“Ah, I’ve neglected the other half of the introductions. I apologize.” Riose was in good humor. “That gentleman is Ducem Barr, Patrician of the Empire. I am Bel Riose, Peer of the Empire, and General of the Third Class in the armed forces of His Imperial Majesty.”

The Trader’s jaw slackened. Then, “The Empire? I mean the old Empire they taught us about at school? Huh! Funny! I always had the sort of notion that it didn’t exist anymore.”

“Look about you. It does,” said Riose grimly.

“Might have known it though,” and Lathan Devers pointed his beard at the ceiling. “That was a mightily polished-looking set of craft that took my tub. No kingdom of the Periphery could have turned them out.” His brow furrowed. “So what’s the game, boss? Or do I call you general?”

“The game is war.”

“Empire versus Foundation, that it?”



“I think you know why.”

The trader stared sharply and shook his head.

Riose let the other deliberate, then said softly, “I’m sure you know why.”

Lathan Devers muttered, “Warm here,” and stood up to remove his hooded jacket. Then he sat down again and stretched his legs out before him.

“You know,” he said, comfortably, “I figure you’re thinking I ought to jump up with a whoop and lay about me. I can catch you before you could move if I choose my time, and this old fellow who sits there and doesn’t say anything couldn’t do much to stop me.”

“But you won’t,” said Riose, confidently.

“I won’t,” agreed Devers, amiably. “First off, killing you wouldn’t stop the war, I suppose. There are more generals where you came from.”

“Very accurately calculated.”

“Besides which, I’d probably be slammed down about two seconds after I got you, and killed fast, or maybe slow, depending. But I’d be killed, and I never like to count on that when I’m making plans. It doesn’t pay off.”

“I said you were a sensible man.”

“But there’s one thing I would like, boss. I’d like you to tell me what you mean when you say I know why you’re jumping us. I don’t; and guessing games bother me no end.”

“Yes? Ever hear of Hari Seldon?”

“No. I said I don’t like guessing games.”

Riose flicked a side glance at Ducem Barr, who smiled with a narrow gentleness and resumed his inwardly dreaming expression.

Riose said with a grimace, “Don’t you play games, Devers. There is a tradition, or a fable, or sober history—I don’t care what—upon your Foundation, that eventually you will found the Second Empire. I know quite a detailed version of Hari Seldon’s psychohistorical claptrap, and your eventual plans of aggression against the Empire.”

“That so?” Devers nodded thoughtfully. “And who told you all that?”

“Does that matter?” said Riose with dangerous smoothness. “You’re here to question nothing. I want what you know about the Seldon Fable.”

“But if it’s a Fable—”

“Don’t play with words, Devers.”

“I’m not. In fact, I’ll give it to you straight. You know all I know about it. It’s silly stuff, half-baked. Every world has its yarns; you can’t keep it away from them. Yes, I’ve heard that sort of talk; Seldon, Second Empire, and so on. They put kids to sleep at night with the stuff. The young squirts curl up in the spare rooms with their pocket projectors and suck up Seldon thrillers. But it’s strictly nonadult. Nonintelligent adult, anyway.” The Trader shook his head.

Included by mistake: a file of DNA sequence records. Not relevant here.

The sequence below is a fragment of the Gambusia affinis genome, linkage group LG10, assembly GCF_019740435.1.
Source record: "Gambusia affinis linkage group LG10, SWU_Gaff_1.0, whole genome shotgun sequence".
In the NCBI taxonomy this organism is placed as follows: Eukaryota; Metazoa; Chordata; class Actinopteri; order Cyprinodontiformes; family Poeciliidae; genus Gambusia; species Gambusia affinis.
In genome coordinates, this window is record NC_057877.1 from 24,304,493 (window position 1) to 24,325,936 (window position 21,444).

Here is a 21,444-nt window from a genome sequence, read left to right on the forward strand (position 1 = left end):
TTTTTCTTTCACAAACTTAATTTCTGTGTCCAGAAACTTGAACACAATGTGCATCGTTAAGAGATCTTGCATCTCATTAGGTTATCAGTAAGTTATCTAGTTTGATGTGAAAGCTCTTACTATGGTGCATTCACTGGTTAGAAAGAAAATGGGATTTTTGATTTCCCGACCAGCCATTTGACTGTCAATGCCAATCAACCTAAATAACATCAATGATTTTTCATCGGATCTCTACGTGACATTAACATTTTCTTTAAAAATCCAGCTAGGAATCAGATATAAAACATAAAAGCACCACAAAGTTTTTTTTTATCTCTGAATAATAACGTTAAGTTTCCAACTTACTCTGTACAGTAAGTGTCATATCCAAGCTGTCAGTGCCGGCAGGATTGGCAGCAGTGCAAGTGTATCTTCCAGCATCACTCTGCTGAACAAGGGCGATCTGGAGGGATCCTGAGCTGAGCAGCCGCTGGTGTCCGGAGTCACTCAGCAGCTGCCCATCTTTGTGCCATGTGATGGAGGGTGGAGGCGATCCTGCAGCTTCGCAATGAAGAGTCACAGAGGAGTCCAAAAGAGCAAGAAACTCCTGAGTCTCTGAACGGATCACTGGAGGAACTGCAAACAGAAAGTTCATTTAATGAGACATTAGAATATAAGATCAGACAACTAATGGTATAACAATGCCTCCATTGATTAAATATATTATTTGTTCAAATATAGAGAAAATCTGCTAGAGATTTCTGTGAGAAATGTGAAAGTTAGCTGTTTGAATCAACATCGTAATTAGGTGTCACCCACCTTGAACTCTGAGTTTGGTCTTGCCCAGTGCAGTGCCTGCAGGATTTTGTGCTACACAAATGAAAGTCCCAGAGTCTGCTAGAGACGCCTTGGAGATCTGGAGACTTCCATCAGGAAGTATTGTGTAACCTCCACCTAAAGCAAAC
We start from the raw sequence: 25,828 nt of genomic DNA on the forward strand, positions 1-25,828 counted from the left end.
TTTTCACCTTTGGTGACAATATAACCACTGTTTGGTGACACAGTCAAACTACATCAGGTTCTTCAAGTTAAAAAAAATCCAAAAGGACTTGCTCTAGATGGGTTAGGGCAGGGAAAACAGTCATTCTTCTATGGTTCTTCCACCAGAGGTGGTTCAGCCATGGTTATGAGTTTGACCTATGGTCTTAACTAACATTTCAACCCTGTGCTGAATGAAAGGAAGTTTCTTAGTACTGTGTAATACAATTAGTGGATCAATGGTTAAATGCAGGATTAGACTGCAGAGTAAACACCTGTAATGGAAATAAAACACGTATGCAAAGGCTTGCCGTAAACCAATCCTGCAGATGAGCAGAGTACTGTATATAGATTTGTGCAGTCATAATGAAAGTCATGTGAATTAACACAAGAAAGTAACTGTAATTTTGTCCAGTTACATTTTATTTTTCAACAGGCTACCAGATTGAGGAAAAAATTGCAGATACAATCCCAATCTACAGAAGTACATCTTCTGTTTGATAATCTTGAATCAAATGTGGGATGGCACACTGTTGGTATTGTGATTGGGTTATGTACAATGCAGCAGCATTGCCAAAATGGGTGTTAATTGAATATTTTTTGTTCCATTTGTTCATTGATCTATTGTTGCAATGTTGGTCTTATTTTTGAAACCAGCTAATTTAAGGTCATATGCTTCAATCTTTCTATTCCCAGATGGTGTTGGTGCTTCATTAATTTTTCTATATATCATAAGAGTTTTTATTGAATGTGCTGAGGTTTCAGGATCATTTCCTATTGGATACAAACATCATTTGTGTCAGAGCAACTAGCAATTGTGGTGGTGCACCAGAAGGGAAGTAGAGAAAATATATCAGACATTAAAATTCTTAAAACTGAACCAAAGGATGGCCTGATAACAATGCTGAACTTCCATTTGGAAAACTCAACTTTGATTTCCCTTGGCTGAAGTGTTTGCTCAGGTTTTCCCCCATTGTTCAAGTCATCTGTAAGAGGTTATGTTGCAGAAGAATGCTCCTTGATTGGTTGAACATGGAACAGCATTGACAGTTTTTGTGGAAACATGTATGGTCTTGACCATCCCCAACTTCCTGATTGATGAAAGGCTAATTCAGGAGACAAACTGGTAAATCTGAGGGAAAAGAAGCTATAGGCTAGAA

The Imperial general’s eyes were dark. “Is that really so? You waste your lies, man. I’ve been on the planet Terminus. I know your Foundation. I’ve looked it in the face.”

“And you ask me? Me, when I haven’t kept foot on it for two months at a piece in ten years. You are wasting your time. But go ahead with your war, if it’s fables you’re after.”

And Barr spoke for the first time, mildly, “You are so confident then that the Foundation will win?”

The Trader turned. He flushed faintly and an old scar on one temple showed whitely, “Hm-m-m, the silent partner. How’d you squeeze that out of what I said, doc?”

Riose nodded very slightly at Barr, and the Siwennian continued in a low voice, “Because the notion would bother you if you thought your world might lose this war, and suffer the bitter reapings of defeat, I know. My world once did, and still does.”

Lathan Devers fumbled his beard, looked from one of his opponents to the other, then laughed shortly. “Does he always talk like that, boss? Listen,” he grew serious, “what’s defeat? I’ve seen wars and I’ve seen defeats. What if the winner does take over? Who’s bothered? Me? Guys like me?” He shook his head in derision.

“Get this,” the Trader spoke forcefully and earnestly, “there are five or six fat slobs who usually run an average planet. They get the rabbit punch, but I’m not losing peace of mind over them. See. The people? The ordinary run of guys? Sure, some get killed, and the rest pay extra taxes for a while. But it settles itself out; it runs itself down. And then it’s the old situation again with a different five or six.”

Ducem Barr’s nostrils flared, and the tendons of his old right hand jerked; but he said nothing.

Lathan Devers’s eyes were on him. They missed nothing. He said, “Look. I spend my life in space for my five-and-dime gadgets and my beer-and-pretzel kickback from the Combines. There’s fat fellows back there,” his thumb jerked over his shoulder and back, “that sit home and collect my year’s income every minute—out of skimmings from me and more like me. Suppose you run the Foundation. You’ll still need us. You’ll need us more than ever the Combines do—because you’d not know your way around, and we could bring in the hard cash. We’d make a better deal with the Empire. Yes, we would; and I’m a man of business. If it adds up to a plus mark, I’m for it.”